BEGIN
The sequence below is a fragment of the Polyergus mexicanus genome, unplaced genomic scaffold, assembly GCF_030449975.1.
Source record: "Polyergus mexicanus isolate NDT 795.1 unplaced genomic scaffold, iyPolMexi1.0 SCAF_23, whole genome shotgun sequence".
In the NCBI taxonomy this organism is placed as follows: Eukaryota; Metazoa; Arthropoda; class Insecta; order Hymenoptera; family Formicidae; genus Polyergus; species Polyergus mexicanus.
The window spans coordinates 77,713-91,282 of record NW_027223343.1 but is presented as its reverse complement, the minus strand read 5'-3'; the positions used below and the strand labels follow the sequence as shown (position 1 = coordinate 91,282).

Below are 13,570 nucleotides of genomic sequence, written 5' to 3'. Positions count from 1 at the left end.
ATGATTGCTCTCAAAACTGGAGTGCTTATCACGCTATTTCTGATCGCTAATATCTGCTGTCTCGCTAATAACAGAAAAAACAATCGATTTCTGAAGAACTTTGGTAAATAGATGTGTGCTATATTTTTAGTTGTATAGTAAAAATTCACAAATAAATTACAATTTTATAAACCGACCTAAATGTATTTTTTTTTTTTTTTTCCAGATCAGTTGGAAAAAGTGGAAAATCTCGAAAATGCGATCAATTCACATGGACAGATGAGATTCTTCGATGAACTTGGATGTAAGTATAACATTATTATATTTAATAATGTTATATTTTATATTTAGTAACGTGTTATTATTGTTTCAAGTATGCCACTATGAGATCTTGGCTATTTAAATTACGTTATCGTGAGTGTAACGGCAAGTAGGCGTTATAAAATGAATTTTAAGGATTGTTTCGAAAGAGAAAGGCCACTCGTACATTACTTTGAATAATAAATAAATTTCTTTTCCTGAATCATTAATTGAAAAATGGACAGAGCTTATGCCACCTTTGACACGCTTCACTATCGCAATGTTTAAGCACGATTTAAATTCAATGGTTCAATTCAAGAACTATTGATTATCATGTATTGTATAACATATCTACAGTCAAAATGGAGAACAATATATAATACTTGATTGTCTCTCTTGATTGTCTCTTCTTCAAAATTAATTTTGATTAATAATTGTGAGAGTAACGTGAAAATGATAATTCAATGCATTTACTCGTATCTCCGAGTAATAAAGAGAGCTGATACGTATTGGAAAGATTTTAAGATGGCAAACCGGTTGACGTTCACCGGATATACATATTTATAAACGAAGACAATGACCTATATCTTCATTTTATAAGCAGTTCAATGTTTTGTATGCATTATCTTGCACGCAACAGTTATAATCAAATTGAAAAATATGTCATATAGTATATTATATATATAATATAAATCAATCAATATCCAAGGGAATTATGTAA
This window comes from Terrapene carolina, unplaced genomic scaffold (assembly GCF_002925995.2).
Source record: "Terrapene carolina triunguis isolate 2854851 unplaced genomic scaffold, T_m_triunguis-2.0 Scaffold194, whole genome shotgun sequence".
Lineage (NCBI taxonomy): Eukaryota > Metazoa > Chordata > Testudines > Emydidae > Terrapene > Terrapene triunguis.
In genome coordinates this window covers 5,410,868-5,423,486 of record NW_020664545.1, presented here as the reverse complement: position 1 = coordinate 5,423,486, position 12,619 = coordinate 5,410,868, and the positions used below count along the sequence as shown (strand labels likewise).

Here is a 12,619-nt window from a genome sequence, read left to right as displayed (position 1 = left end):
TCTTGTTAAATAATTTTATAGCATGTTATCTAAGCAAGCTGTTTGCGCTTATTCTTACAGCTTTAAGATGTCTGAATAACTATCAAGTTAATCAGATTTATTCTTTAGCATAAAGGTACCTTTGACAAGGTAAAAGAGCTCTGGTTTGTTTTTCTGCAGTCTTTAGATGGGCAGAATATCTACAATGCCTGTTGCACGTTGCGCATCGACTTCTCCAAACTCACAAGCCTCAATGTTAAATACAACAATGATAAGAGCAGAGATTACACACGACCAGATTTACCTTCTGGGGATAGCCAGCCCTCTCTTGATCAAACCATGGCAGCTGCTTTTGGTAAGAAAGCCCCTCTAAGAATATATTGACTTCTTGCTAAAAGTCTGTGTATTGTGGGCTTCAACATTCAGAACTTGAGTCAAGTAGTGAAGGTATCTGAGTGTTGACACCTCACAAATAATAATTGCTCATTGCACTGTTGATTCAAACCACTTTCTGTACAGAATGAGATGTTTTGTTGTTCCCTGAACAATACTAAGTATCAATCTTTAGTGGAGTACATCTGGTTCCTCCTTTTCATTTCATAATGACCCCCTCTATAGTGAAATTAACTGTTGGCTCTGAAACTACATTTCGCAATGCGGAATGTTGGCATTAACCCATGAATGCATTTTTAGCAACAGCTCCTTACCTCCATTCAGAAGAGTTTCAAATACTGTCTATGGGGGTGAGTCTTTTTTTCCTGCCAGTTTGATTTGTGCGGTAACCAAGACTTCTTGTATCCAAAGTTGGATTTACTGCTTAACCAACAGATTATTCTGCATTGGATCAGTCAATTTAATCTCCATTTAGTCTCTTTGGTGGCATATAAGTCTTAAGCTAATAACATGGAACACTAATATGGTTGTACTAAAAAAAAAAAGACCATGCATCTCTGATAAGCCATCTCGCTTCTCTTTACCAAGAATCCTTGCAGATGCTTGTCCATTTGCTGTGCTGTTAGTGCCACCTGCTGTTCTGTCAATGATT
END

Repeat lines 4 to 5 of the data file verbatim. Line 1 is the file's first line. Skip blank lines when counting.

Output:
The window spans coordinates 77,713-91,282 of record NW_027223343.1 but is presented as its reverse complement, the minus strand read 5'-3'; the positions used below and the strand labels follow the sequence as shown (position 1 = coordinate 91,282).

Below are 13,570 nucleotides of genomic sequence, written 5' to 3'. Positions count from 1 at the left end.